Not many studies discuss how a later start time would affect the school’s staff as opposed to the students. While the well-being of the children is obviously the most important factor in decision-making for school districts, it is also important to consider the staff. In this specific study, the starting time of Elementary School was made earlier, while the middle and high school were made later. Middle and High School teachers both reported a later wake-up time and total sleep time. On the other hand, Elementary School teachers reported an earlier bedtime and wake-up time, with no change in total sleep time. Elementary School teachers also felt less prepared to start the day, though there was no report of the other level teachers feeling this way. Though assumedly because of the later times they arrived home, there was an increase in Middle School teachers who did not get to have dinner with their families. Middle and High School teachers experienced less daytime sleepiness, while Elementary teachers felt less prepared to start their days. Overall, it seems as if a later start time would be very beneficial to both students and staff. The level that had their starting time made earlier was the one that showed the most negative effects, while most of the impact starting later had on MS/HS teachers was positive. Not only would starting school later improve the attentiveness and energy of the students, but it would also increase the quality of teaching.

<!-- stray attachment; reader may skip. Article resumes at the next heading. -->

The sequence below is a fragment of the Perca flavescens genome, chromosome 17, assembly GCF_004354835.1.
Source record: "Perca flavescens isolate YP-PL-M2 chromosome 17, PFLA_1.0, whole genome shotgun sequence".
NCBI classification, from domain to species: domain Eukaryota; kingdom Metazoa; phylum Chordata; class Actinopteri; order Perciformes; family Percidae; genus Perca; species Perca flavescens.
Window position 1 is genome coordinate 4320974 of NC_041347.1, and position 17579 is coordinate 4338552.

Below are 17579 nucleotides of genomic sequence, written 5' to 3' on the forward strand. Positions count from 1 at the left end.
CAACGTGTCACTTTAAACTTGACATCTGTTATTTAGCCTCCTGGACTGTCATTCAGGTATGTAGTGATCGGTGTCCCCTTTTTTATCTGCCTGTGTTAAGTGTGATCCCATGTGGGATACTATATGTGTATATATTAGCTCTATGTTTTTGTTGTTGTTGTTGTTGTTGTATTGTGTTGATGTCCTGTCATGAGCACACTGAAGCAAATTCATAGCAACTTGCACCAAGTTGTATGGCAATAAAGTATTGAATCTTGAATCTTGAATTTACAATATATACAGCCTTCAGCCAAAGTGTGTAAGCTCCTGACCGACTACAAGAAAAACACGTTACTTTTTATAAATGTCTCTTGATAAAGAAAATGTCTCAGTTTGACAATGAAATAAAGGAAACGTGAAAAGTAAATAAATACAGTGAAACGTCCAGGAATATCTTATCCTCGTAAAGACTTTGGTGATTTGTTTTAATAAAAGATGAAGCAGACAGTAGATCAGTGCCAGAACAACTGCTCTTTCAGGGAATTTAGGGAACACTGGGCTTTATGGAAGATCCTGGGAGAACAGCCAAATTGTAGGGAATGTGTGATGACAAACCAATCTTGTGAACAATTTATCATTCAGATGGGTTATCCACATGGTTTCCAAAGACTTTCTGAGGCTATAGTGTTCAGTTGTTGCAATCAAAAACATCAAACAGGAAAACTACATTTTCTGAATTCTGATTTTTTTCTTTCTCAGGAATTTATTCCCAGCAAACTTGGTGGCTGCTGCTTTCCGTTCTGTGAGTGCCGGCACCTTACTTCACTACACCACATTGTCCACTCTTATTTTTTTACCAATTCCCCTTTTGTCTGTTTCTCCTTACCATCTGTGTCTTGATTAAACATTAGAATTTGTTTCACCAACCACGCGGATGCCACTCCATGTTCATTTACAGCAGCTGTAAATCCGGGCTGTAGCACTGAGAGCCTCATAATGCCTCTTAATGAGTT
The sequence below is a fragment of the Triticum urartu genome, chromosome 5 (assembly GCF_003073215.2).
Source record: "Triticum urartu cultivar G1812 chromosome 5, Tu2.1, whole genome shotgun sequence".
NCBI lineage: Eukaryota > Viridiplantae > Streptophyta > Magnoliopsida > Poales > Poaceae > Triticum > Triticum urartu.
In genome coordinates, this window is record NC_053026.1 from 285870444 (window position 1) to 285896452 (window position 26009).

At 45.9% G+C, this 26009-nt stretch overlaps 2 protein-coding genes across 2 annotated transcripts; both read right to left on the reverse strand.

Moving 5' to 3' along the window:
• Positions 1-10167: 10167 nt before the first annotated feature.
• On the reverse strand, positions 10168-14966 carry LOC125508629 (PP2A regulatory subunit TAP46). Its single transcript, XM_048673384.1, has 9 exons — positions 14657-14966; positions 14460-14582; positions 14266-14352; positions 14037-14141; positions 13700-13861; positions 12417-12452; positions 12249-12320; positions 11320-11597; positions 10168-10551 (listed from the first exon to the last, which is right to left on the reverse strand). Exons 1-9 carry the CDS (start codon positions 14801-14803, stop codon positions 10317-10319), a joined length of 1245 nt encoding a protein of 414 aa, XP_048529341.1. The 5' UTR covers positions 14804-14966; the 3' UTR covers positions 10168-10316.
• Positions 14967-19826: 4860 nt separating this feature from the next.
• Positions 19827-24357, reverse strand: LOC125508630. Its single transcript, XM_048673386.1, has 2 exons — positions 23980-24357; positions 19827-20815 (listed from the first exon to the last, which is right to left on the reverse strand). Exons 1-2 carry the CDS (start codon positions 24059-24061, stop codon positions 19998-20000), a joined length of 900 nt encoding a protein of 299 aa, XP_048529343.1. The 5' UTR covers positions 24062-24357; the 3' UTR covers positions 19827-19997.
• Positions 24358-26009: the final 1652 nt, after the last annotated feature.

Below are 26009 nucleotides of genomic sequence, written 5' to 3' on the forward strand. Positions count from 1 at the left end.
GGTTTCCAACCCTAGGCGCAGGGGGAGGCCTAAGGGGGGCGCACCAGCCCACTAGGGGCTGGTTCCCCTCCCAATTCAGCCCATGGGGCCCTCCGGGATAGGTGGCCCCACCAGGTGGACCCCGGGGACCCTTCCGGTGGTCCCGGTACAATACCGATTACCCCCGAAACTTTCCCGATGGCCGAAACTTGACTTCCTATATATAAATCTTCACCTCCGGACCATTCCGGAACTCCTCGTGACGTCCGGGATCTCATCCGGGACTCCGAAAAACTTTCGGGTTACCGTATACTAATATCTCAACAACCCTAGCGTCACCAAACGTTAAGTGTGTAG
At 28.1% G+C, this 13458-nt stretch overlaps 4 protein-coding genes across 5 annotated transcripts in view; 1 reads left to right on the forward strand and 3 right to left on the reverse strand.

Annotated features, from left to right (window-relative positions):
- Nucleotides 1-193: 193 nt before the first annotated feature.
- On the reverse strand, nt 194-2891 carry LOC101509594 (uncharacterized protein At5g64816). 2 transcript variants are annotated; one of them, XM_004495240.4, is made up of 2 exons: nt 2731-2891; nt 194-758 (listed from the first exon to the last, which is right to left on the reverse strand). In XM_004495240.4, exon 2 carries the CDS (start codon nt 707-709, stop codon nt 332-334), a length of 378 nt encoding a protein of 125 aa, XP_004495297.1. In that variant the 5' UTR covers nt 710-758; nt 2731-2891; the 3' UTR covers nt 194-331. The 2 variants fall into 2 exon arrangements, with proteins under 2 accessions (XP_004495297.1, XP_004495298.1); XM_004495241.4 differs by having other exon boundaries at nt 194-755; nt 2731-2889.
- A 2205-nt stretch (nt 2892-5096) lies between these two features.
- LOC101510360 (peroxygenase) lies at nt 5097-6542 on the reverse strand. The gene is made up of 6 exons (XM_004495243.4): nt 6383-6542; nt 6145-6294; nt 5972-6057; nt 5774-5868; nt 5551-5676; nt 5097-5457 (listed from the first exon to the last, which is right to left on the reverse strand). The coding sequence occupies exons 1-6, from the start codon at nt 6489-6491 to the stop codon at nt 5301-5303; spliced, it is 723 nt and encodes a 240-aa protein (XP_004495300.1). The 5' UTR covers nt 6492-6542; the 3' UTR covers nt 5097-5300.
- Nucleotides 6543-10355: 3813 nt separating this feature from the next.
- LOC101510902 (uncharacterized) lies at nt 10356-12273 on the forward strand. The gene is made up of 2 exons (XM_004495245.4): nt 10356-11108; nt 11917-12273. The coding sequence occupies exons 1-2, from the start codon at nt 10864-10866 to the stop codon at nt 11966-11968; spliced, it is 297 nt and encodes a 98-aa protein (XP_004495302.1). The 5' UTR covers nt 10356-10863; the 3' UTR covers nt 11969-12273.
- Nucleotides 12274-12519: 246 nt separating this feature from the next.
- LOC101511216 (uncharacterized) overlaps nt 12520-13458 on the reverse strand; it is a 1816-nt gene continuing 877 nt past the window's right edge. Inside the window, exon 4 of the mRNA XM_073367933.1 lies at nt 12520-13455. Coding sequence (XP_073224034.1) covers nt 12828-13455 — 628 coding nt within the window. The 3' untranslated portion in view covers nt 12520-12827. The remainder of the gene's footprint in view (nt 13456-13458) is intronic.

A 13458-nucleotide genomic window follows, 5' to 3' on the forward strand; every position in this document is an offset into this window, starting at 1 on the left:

How I used it: This piece helped me take into consideration how delaying school start times would affect teachers. I found out that they’d also benefit from the extra sleep they would receive and that it would improve their quality of teaching.
Killgore, William D.S. “Effects of Sleep Deprivation on Cognition.” Progress in Brain Research, 2010, pp. 105–129.